The SL55 AMG is equipped with a 5.5-liter supercharged V-8 that produces 493 hp and 516 pounds-feet of torque; this car was the fastest production Mercedes-Benz ever manufactured, until it was overtaken by other AMG variants. Its five-speed-automatic transmission has SpeedShift buttons on the steering wheel. Racing-derived brakes are installed, and other components have been adapted to work with the higher engine output.
Mercedes-Benz claims the SL55 AMG can accelerate from zero to 60 mph in 4.5 seconds, versus a more leisurely 6.1 seconds for the SL500.
Distinctive AMG bumpers and side skirts highlight the SL55 AMG, which features five-spoke 18-inch wheels and a quartet of exhaust pipes at the rear. The interior features special sport seats and aluminum trim. Back to top
Introduced as a 2004 model, the SL600 holds a twin-turbo 5.5-liter V-12 that produces 493 hp at 5,000 rpm and 590 pounds-feet of torque as early as 1,800 rpm. Its five-speed-automatic transmission incorporates Touch Shift operation for manually selected gear changes. Though engine horsepower is the same in both the SL600 and SL55 AMG, the automaker says the SL600 differs in "character"; its power delivery is more refined and exhibits greater torque output.
The same brakes are used in the SL600 and SL55 AMG. Five-spoke 18-inch alloy wheels are installed. A chrome grille and subtle "V12" badges identify the SL600. Nappa leather on the active ventilated seats comes in a choice of colors. An integrated digital phone is standard.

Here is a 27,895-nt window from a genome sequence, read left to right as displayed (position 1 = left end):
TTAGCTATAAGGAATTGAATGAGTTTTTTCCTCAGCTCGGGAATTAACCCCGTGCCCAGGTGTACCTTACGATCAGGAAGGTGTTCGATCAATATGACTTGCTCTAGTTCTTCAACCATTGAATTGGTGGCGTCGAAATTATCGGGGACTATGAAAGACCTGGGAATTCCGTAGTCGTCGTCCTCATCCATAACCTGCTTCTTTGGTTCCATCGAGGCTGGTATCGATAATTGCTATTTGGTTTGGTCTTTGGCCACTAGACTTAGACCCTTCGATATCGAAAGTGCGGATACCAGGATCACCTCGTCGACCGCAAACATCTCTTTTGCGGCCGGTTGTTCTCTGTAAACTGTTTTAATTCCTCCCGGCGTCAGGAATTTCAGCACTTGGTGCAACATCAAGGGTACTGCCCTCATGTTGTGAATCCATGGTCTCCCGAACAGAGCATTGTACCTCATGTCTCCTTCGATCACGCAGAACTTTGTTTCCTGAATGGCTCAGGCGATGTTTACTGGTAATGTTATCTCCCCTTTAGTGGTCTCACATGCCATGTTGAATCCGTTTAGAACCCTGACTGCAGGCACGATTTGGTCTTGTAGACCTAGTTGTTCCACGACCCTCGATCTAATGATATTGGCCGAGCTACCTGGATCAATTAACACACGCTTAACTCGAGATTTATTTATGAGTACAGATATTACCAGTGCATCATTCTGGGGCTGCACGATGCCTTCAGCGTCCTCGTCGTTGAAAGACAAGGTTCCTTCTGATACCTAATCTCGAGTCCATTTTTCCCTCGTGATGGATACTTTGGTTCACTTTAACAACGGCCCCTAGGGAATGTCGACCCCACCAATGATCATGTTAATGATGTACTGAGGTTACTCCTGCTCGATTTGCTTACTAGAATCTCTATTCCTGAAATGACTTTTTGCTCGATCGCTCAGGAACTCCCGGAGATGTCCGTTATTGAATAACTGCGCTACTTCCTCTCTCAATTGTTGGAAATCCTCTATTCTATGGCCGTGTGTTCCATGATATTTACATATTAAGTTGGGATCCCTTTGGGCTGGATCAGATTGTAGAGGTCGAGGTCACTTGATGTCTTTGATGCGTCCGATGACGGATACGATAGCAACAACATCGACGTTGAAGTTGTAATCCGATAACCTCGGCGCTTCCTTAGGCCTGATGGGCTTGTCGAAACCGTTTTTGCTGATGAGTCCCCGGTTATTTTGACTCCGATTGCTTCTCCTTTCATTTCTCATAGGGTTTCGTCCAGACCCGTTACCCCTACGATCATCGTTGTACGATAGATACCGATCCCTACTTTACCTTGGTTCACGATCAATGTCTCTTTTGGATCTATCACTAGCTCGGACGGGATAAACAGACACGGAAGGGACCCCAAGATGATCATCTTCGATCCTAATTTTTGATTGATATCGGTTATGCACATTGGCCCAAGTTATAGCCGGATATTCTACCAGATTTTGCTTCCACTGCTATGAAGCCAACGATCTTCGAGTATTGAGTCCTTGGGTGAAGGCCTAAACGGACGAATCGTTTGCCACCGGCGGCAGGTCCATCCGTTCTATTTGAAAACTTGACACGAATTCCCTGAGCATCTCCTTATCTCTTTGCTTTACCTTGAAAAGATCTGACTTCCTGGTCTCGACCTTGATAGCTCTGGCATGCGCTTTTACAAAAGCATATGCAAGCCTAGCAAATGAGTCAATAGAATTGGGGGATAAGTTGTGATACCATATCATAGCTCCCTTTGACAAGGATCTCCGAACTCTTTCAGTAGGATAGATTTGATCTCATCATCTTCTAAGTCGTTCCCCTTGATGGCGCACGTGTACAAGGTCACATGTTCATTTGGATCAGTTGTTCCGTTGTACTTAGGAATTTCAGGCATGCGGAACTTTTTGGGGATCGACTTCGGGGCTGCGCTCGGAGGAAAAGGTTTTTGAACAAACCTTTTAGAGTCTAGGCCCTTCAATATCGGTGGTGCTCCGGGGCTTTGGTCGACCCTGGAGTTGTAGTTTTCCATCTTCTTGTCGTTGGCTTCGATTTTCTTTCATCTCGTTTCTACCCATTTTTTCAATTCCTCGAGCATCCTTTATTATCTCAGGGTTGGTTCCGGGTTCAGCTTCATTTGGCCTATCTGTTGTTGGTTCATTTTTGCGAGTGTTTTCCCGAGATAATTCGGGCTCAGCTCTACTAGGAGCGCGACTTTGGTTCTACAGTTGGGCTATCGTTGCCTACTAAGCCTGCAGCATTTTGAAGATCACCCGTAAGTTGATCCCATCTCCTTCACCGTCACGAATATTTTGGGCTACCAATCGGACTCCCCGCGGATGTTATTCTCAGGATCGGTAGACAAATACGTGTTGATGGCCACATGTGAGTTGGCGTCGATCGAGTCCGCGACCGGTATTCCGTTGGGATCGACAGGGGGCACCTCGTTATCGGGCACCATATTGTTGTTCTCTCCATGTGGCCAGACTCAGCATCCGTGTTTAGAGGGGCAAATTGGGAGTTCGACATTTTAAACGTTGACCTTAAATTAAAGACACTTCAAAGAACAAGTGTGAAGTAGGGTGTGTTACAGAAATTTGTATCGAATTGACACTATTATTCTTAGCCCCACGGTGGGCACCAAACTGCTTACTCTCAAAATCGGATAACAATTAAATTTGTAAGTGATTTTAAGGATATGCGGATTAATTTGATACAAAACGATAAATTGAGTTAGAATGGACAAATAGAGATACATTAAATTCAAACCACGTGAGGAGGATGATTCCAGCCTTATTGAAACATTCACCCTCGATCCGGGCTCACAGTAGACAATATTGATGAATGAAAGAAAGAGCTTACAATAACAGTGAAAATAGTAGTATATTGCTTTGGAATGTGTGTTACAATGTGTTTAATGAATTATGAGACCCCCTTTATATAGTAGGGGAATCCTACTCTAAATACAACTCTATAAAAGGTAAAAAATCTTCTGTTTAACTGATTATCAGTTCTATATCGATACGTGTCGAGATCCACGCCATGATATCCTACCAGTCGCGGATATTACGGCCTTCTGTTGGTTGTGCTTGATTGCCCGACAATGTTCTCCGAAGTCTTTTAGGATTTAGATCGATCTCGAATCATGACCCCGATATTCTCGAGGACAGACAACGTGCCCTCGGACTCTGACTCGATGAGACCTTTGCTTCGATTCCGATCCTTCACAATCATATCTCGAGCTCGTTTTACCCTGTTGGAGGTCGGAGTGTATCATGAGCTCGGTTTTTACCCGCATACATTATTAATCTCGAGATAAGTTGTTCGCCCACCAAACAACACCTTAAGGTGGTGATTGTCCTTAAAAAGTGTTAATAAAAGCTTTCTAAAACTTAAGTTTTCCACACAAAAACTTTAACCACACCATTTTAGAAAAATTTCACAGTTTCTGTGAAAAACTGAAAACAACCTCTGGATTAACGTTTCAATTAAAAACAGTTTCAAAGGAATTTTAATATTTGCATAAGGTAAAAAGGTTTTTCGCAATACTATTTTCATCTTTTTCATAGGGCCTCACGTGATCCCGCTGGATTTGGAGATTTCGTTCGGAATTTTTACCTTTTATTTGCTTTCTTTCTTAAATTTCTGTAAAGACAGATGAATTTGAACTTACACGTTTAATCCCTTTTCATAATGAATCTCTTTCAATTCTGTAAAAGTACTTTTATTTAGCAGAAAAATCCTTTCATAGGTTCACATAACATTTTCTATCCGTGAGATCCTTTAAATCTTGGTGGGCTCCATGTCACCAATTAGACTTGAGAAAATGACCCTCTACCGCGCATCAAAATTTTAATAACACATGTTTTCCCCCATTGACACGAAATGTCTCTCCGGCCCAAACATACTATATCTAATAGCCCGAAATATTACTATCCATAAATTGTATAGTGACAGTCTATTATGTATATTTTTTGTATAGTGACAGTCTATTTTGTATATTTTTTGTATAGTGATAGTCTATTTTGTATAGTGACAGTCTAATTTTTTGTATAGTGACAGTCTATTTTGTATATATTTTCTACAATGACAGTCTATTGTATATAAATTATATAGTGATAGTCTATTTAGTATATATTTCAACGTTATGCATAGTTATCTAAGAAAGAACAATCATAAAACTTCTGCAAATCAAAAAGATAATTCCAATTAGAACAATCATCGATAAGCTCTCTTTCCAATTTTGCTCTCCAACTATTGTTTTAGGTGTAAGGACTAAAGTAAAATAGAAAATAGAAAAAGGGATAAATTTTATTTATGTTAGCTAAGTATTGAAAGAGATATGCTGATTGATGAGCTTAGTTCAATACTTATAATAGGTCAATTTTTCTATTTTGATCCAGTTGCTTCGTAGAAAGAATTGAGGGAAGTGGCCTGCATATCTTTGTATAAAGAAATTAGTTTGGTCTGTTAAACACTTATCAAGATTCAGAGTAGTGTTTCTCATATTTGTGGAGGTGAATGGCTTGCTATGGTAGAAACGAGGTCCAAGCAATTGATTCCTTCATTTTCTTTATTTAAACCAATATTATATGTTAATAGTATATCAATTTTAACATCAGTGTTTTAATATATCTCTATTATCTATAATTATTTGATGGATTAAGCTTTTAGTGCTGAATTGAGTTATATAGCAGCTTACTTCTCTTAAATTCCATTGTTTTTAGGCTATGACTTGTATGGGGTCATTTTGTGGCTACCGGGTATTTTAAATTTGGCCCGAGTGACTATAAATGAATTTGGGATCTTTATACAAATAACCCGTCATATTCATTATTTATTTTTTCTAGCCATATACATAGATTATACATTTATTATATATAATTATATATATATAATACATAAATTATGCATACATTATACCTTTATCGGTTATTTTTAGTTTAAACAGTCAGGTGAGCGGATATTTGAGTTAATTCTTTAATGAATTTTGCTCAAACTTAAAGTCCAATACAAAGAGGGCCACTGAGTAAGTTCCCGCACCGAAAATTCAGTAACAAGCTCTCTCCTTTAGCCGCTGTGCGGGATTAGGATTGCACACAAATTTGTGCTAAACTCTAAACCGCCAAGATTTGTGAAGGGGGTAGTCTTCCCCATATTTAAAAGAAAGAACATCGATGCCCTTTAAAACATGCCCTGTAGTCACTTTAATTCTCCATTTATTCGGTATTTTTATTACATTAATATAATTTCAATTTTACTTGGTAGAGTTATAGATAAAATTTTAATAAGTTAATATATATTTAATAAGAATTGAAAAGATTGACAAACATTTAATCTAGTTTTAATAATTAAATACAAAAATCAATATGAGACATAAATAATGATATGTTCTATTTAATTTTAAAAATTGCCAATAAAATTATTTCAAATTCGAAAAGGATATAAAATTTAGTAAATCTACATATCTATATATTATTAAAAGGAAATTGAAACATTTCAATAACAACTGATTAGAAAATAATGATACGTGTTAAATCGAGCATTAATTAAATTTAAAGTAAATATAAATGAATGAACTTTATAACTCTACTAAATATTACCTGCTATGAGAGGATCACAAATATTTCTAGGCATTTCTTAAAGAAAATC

Mercedes-Benz managed to combine ferocity and luxury in the SL600, which flaunts a noticeable exhaust note and posh occupant fittings. Tromp the gas pedal while standing still and the SL600 lunges forward with a triumphant burst of power. Response is no less dramatic when pushing the throttle at higher speeds. SL600 drivers will likely feel confident when the need to pass or merge arises.
Few cars are more lavishly upholstered than the SL600, which features masterfully stitched leather that cradles its occupants. The seats are snugly bolstered. Rich-looking wood on the console and doors rounds out the interior.
Serious luxury also shows through in the SL's compliant suspension. The ride is far smoother than in a typical sports car. A wind blocker helps when the top is down, but some buffeting may occur regardless.
Is it excessive? Of course it is, but at least the SL600 delivers an enjoyable form of automotive excess. Back to top
If an SL55 AMG simply won't suffice, Mercedes-Benz has a super-potent SL65 AMG ready for the 2005 model year. Rather than a measly 493 hp, the SL65 AMG is equipped with a twin-turbo 6.0-liter V-12 that cranks out a whopping 604 hp and 738 pounds-feet of torque. That's sufficient to deliver a 0-to-60-mph acceleration time of 4.2 seconds.
Hand-built at the AMG engine facility by a single specialist, the V-12 is signed by that craftsperson. The SL65 AMG is the first Mercedes/AMG product to be fitted with a limited-slip rear differential. AMG wheels hold 19-inch tires. Back to top